The goal of the Royal Rangers program is to provide all boys with the opportunity to grow into full Christ like manhood. This goal applies to boys with special needs as well as all other boys. However, it some instances, boys with physical or developmental disabilities may require additional assistance in order to achieve periodic accomplishments. Royal Ranger leaders must therefore be prepared to provide additional assistance as needed. Parents likewise must realize the need in many cases to be directly involved in assisting their son to achieve success in the program.
It is important that leaders and parents working with special needs boys always keep in mind that the core objective of the Royal Rangers program is to provide boys with a fun, interactive program where he will be mentored into Christ like manhood. The completion of advancement requirements supplements and supports that objective, but does not represent the core objective itself. Care must always be taken to avoid placing unrealistic expectations on special needs boys through the pursuit of advancement awards.
Royal Ranger leaders are encouraged to provide special assistance as needed to assist boys with special needs in meeting the stated advancement requirements. The following material provides ideas concerning specific ways in which leaders may assist boys with special needs.
There are different levels of disabilities and the best methods for assisting boys with these needs may vary from boy to boys. Here are some suggestions for helping the boy with auditory disabilities:
A boy with a visual disability can be integrated into every phase of your outpost. With a basic understanding of his history and current abilities, you will be able to make adaptations necessary to involve him. Visit with the boy's parents to learn more about the conditions of his disabilities and ideas for ways to help him. Here are suggestions for helping boys with visual disabilities:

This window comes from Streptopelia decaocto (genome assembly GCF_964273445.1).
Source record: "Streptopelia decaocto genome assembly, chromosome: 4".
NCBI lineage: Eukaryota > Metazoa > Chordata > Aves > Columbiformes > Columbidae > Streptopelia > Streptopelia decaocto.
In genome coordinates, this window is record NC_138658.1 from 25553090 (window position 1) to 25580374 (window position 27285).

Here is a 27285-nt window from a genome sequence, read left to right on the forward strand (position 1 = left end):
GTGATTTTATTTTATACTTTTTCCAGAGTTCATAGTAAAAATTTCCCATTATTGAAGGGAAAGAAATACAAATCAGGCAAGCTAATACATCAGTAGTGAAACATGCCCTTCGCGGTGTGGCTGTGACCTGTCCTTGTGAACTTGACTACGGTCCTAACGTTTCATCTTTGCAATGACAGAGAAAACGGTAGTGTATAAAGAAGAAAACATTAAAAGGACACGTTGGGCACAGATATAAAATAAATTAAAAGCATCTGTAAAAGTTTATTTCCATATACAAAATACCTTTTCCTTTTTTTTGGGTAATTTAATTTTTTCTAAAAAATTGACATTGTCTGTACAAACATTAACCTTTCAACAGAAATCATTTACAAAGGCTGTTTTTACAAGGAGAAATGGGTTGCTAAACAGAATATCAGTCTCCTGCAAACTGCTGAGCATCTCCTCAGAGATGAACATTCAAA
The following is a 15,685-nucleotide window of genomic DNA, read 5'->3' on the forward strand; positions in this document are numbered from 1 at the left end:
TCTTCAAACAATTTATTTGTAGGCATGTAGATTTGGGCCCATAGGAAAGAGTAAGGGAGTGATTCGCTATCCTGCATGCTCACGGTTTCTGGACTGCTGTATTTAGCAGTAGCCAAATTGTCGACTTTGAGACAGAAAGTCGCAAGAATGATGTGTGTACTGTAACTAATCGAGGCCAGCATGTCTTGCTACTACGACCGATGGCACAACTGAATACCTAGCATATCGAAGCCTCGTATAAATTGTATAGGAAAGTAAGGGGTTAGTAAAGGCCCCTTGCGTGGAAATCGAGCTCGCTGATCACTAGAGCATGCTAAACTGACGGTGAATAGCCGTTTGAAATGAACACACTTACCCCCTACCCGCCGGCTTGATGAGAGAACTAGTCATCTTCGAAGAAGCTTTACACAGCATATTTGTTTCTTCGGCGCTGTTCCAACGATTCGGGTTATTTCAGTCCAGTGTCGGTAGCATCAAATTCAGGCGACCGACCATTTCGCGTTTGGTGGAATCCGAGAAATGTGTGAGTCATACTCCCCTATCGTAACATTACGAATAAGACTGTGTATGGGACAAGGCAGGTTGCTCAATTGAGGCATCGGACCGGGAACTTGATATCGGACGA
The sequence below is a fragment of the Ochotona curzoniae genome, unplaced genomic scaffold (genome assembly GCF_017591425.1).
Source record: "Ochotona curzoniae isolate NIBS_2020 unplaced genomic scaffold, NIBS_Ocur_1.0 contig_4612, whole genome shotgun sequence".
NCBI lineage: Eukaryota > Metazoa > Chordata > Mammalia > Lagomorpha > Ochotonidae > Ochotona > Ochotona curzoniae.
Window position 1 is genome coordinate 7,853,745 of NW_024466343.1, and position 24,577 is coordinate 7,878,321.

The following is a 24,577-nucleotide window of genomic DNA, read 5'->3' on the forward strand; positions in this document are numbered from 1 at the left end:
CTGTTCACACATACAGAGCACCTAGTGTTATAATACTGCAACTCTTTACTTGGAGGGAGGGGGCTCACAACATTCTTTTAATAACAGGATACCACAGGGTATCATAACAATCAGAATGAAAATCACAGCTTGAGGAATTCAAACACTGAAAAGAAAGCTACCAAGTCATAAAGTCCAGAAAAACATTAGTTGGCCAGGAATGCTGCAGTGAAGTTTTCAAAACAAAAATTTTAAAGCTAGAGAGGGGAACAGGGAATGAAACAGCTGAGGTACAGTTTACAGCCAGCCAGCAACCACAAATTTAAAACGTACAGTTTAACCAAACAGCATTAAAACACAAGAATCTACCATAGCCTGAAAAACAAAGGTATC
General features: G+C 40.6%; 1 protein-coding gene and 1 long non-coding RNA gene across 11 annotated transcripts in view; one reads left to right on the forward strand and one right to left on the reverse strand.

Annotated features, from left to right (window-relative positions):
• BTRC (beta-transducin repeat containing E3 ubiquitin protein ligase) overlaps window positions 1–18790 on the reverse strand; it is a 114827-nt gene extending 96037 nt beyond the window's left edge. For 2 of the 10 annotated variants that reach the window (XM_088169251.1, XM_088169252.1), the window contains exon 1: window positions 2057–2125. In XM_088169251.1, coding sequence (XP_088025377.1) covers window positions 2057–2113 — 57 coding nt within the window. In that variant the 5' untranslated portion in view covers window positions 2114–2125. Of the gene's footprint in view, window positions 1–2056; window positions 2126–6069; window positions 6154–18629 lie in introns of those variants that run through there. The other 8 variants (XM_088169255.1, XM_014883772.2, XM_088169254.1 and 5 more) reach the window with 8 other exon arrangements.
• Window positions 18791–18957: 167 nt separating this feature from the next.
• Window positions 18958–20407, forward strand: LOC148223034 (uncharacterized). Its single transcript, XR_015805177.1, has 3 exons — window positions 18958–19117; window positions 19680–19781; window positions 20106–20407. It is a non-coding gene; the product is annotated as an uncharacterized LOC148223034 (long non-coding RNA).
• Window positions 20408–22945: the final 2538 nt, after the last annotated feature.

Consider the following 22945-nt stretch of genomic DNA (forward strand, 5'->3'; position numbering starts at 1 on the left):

The boy with fine or gross motor-skill disabilities does not usually have difficulty learning new skills, but he may have difficulty performing skills he already knows. A boy in a wheelchair or with a walker can achieve good mobility in some circumstances. Consider these questions:
Cognitive delays and developmental disabilities require more individualized and specialized solutions. When assessing those with these conditions consider mental ability, adaptive social behavior, and physical development. Here are some suggestions for helping a boy with cognitive delays or developmental disabilities:
The boy with intellectual giftedness can feel unchallenged by what is being taught in Royal Rangers because he is able to grasp the information more quickly than most. Here are some suggestions for helping such a boy:
Leaders can often struggle with children who push their limits of patience, tolerance, and endurance. You may have boys in your group with learning disabilities or behavior disorders and not be aware of it. Learning disabilities often result because of a perceptual problem. At times, what has been diagnosed as a learning disability is actually a different problem, such as a hearing or visual disability. Here are some tips for creating an atmosphere of learning for boys with learning disabilities and behavior disorders:
Effective leaders see the value in all boys and are willing to do what it takes to help every boy succeed. Many teachers say that the most practical experience they gained to becoming a successful teacher was gained through learning how to make the learning process more accessible to boys with disabilities. Any work or effort expended while working with boys with special needs will also transfer into better instruction and help for every boy in the group.